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June 10, 2013 by Sister Roueche

On my mission I’ve had three regrets so far.  My first was in Jeonju when visiting a part member family, meaning the mom was a member and the daughter and dad were thinking about getting baptized. The mom never went to church, and I felt like I should promise her that if she would start going to church, her family would get along better, her husband could successfully kick smoking, and they could all get baptized. But, in the moment, I was unconfident about what was going on, and I let my poor Korean skills get in the way of being bold and promising the blessings that could have been theirs. Fortunately, the work of the Lord doesn’t stop just because we are weak, and the last week I was in Jeonju, the mom came to church! And two weeks later, both the daughter and dad got baptized! I learned a lot from this experience because even though the miracle still happened, I was given an opportunity to be a part of it, but I let fear get in the way. Now, when I feel that fear creeping in, I think back to this experience and I do what I know needs to be done or say what needs to be said.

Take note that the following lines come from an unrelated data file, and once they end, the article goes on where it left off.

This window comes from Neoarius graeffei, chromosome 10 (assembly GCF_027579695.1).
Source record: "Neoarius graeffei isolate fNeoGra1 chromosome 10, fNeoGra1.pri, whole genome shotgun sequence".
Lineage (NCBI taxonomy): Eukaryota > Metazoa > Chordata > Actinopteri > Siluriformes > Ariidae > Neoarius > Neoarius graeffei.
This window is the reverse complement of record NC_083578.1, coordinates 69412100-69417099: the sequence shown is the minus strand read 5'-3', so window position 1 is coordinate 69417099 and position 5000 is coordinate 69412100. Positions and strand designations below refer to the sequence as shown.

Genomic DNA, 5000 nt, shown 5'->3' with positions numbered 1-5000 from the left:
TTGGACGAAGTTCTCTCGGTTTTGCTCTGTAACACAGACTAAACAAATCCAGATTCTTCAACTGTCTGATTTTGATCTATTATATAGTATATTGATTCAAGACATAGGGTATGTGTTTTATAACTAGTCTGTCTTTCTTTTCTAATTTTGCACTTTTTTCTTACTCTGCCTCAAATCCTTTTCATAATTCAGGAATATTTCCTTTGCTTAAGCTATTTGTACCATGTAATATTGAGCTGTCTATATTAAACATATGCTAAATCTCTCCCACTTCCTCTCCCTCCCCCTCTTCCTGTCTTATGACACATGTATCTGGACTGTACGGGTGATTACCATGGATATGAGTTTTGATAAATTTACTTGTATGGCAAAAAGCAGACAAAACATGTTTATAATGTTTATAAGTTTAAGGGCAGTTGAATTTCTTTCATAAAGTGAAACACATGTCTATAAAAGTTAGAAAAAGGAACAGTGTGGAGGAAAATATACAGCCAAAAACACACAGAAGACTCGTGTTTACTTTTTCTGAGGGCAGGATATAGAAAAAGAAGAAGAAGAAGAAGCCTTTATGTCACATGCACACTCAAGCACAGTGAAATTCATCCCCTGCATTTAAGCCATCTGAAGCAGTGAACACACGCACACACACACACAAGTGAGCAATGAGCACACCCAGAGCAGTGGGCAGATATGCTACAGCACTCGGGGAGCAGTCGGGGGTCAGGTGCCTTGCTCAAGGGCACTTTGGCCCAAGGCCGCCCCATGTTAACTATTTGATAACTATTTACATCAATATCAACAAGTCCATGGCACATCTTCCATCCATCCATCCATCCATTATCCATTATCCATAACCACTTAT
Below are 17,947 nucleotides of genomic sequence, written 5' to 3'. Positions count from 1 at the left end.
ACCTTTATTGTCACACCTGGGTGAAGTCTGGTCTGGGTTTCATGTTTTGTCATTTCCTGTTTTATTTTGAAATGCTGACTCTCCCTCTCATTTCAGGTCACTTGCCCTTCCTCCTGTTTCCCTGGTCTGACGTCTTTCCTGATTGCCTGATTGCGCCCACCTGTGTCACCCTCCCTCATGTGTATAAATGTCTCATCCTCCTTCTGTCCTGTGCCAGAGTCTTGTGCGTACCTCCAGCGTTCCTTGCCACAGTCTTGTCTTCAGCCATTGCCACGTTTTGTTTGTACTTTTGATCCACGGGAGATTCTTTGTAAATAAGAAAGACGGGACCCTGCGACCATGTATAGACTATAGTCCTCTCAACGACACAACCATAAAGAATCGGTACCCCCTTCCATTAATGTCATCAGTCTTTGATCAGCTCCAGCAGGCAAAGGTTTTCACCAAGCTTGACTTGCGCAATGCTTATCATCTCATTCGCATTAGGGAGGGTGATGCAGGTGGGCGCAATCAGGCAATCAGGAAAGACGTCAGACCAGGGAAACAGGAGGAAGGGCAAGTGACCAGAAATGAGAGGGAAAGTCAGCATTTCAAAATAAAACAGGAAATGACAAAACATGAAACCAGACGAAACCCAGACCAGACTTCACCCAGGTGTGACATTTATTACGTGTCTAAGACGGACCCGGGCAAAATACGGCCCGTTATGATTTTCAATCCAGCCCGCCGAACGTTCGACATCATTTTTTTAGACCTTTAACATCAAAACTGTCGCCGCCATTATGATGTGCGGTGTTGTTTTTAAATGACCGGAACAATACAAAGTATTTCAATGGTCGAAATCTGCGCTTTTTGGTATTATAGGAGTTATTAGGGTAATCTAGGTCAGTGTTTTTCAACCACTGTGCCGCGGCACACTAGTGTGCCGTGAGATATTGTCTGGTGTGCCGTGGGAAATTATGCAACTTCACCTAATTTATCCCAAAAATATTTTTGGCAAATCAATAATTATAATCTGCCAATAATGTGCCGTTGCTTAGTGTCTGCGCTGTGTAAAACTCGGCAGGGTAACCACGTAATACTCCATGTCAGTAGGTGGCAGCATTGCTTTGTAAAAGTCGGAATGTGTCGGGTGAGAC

Another regret happened in Yuseong. Do you remember Coco, the Chinese hip-hop dancer?  Well, what I never told you was that a week before her baptismal date, she blocked our phone number, and I never got to talk to her again before I left Daejeon. I decided I would fast for a miracle that would help us find Coco. The day that I fasted, we were riding a bus to an appointment and a few stops after our apartment, I saw someone get on that looked familiar. It looked like one of the foreign students from Africa that I had met at Coco’s dorm when she cooked Chinese food for us. But, I’d only met him once, the bus was impassibly crowded, and I didn’t want to force my way from the back to the very front of the bus to stare at someone and be wrong. I sat there arguing with myself: go, not go? It wasn’t until after he got off at that foreigner dorm that I clearly saw him out the window and recognized him as the exact person I thought it was. Wow, I felt SO dumb. Here I was fasting for a miracle and I’d WASTED it! But, the next week we rode the same bus at the same time going to the same appointment, and at the same bus stop, this kid got on and walked to the back of the bus and sat in the seat behind mine. Heavenly Father is so merciful to give me another chance, so I definitely didn’t waste it. I talked to him the whole 20 minutes he was on the bus. Coco had moved from his apartment so he only saw her once or twice a week on their university campus. That was once or twice a week more than I saw her, so I made sure he knew I was transferring from Daejeon and he left with the assignment to say hi to Coco when he saw her next. Maybe he never saw her again, maybe he forgot to tell her when he did see her, but I did all that I could, and that’s what I’m here to do, all that I can and hope and pray for when Heavenly Father fills in the gaps.